Beer Styles

Ale Styles

American Black Ale
Description: Also referred to as a Black IPA (India Pale Ale) or Cascadian Dark Ale, ales of this style range from dark brown to pitch black and showcase malty and light to moderate roasty notes and are often quite hoppy generally with the use of American hops. Alcohol can range from average to high depending on if the brewery is going for a “dobule / imperial” version.
Average alcohol by volume (abv) range: 5.0-10.0%

American Blonde Ale
Description: More or less a creation from the craft-brewery movement, and also reminiscent of the German style Kölsch. Pale straw to deep gold for color. Usually an all malt brew, well attenuated with a lightly malty palate. Most have a subdued fruitiness. Hop character is of the noble variety, or similar, leaving a light to medium bitterness. A balanced beer, light bodied and sometimes lager like.
Average alcohol by volume (abv) range: 4.0-7.0%

American Brown Ale
Description: Spawned from the English Brown Ale, the American version can simply use American ingredients. Many other versions may have additions of coffee or nuts. This style also encompasses “Dark Ales”. The bitterness and hop flavor has a wide range and the alcohol is not limited to the average either.
Average alcohol by volume (abv) range: 4.0-8.0%

American Double / Imperial IPA
Description: Take an India Pale Ale and feed it steroids, ergo the term Double IPA. Although open to the same interpretation as its sister styles, you should expect something robust, malty, alcoholic and with a hop profile that might rip your tongue out. The Imperial usage comes from Russian Imperial stout, a style of strong stout originally brewed in England for the Russian Imperial Court of the late 1700s; though Double IPA is often the preferred name.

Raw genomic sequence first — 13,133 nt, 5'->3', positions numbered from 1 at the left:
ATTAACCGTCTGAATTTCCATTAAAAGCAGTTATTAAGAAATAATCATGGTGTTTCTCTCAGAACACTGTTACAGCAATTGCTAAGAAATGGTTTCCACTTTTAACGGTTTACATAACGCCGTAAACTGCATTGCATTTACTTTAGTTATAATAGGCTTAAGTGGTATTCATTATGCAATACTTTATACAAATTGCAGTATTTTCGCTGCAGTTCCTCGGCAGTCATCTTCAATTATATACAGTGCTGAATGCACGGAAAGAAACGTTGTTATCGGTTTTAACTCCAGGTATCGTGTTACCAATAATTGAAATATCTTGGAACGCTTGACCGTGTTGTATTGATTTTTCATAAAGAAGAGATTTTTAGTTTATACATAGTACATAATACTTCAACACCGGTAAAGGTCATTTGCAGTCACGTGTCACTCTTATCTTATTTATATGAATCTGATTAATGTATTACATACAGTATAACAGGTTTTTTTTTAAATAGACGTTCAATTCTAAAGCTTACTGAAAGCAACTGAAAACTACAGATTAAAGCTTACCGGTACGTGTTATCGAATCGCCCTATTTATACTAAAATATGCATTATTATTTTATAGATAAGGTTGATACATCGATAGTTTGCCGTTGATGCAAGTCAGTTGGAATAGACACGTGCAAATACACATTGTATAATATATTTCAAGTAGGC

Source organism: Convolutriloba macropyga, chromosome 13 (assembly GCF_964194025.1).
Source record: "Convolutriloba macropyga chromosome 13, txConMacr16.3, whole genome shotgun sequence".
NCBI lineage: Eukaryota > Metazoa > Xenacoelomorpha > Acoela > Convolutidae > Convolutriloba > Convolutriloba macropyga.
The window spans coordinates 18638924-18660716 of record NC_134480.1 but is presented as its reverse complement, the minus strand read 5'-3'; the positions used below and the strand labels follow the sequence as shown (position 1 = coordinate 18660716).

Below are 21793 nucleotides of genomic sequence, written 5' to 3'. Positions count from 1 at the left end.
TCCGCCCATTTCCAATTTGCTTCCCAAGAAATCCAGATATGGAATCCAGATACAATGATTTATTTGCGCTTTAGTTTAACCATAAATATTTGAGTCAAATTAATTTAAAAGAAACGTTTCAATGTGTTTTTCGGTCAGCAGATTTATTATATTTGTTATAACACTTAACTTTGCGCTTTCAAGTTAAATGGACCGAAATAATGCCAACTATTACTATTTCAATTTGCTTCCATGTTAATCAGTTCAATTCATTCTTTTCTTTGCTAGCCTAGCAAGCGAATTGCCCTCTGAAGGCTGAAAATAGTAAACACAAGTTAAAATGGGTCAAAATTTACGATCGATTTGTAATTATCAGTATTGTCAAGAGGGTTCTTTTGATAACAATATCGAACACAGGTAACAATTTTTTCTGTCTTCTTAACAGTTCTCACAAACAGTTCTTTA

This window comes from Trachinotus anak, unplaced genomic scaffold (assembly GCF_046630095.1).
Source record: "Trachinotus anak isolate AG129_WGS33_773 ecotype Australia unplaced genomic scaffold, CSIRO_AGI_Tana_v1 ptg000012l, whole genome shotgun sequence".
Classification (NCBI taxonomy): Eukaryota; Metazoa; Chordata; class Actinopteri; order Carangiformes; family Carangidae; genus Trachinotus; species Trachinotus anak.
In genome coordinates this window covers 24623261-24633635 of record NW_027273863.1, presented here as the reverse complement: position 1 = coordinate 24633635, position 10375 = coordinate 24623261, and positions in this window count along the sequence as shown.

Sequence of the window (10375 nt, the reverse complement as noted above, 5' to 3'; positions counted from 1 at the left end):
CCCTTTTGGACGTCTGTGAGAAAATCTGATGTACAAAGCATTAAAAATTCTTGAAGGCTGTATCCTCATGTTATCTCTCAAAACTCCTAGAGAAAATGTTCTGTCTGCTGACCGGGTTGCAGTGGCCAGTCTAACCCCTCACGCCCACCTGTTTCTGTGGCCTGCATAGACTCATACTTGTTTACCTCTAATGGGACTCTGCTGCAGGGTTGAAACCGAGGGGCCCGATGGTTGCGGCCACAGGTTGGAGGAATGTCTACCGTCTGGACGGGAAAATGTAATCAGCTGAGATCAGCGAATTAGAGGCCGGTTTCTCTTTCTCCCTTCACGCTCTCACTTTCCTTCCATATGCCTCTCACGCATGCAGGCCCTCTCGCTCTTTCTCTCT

You can thank west coast American brewers for this somewhat reactionary style. “Thanks!”
Average alcohol by volume (abv) range: 7.0-14.0%

American Double / Imperial Stout
Description: The American Double Stout gets some of it inspiration from the Russian Imperial Stout. Many of these are barrel aged, mostly in bourbon / whiskey barrels, while some are infused with coffee or chocolate. Alcohol ranges vary, but tend to be quite big, and bigger than traditional Russian Imperial Stouts. Most tend to have cleaner alcohol flavors, higher hop levels, and more residual sweetness. Very full-bodied with rich roasted flavors far surpassing normal stouts.
Average alcohol by volume (abv) range: 7.0-12.0%

American IPA
Description: The American IPA is a different soul from the reincarnated IPA style. More flavorful than the withering English IPA, color can range from very pale golden to reddish amber. Hops are typically American with a big herbal and / or citric character, bitterness is high as well. Moderate to medium bodied with a balancing malt backbone.
Average alcohol by volume (abv) range: 5.5-7.5%
Uinta Hop Notch IPA

American Pale Ale (APA)
Description: Of British origin, this style is now popular worldwide and the use of local ingredients, or imported, produces variances in character from region to region. Generally, expect a good balance of malt and hops. Fruity esters and diacetyl can vary from none to moderate, and bitterness can range from lightly floral to pungent.
American versions tend to be cleaner and hoppier, while British tend to be more malty, buttery, aromatic and balanced.
Average alcohol by volume (abv) range: 4.0-7.0%
Schlafly APA

American Pale Wheat Ale